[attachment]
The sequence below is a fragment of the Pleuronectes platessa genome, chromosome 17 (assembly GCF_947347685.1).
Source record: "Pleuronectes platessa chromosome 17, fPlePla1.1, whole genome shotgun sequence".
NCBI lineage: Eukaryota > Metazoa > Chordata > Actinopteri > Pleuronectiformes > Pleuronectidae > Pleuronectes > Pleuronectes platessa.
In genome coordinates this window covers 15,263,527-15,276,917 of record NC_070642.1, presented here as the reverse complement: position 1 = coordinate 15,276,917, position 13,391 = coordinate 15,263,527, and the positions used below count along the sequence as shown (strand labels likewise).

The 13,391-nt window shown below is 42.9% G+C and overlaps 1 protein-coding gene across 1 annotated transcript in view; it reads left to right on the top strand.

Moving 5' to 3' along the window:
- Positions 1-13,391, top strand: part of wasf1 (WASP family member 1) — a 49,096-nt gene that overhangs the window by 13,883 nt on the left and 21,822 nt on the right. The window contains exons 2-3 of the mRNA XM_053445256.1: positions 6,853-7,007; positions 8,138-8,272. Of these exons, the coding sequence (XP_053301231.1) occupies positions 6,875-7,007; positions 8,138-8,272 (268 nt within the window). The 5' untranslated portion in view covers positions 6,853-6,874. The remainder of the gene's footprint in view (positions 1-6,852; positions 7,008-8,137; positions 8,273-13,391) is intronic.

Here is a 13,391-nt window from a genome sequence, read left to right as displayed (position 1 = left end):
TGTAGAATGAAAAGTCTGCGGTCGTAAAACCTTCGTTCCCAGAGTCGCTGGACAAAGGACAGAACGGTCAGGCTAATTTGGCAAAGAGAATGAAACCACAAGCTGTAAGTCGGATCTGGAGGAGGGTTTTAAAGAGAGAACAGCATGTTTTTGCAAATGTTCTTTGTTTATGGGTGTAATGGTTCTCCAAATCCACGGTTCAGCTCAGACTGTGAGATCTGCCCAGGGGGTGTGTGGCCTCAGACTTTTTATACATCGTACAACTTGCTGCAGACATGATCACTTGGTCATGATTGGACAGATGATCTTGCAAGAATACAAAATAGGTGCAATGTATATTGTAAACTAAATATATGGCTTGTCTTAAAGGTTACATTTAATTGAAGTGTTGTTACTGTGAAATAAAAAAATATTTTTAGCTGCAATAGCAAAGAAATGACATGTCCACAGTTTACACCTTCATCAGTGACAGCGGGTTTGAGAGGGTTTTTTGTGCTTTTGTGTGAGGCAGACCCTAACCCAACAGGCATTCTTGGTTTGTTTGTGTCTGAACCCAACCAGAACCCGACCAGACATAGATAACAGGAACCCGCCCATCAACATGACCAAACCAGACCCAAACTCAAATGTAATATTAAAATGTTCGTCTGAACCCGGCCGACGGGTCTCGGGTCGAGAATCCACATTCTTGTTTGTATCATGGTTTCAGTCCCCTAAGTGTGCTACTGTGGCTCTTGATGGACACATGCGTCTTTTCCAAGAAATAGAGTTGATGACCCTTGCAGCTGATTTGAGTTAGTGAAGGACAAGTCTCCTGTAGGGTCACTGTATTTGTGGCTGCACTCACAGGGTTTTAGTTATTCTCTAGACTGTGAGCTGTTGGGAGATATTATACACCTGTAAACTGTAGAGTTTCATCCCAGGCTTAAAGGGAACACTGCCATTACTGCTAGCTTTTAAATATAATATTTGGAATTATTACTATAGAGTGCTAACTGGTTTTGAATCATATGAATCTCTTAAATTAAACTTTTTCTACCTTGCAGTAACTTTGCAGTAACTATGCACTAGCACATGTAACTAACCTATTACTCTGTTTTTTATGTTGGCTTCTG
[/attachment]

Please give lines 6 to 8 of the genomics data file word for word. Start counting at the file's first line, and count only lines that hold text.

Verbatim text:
Moving 5' to 3' along the window:
- Positions 1-13,391, top strand: part of wasf1 (WASP family member 1) — a 49,096-nt gene that overhangs the window by 13,883 nt on the left and 21,822 nt on the right. The window contains exons 2-3 of the mRNA XM_053445256.1: positions 6,853-7,007; positions 8,138-8,272. Of these exons, the coding sequence (XP_053301231.1) occupies positions 6,875-7,007; positions 8,138-8,272 (268 nt within the window). The 5' untranslated portion in view covers positions 6,853-6,874. The remainder of the gene's footprint in view (positions 1-6,852; positions 7,008-8,137; positions 8,273-13,391) is intronic.

Here is a 13,391-nt window from a genome sequence, read left to right as displayed (position 1 = left end):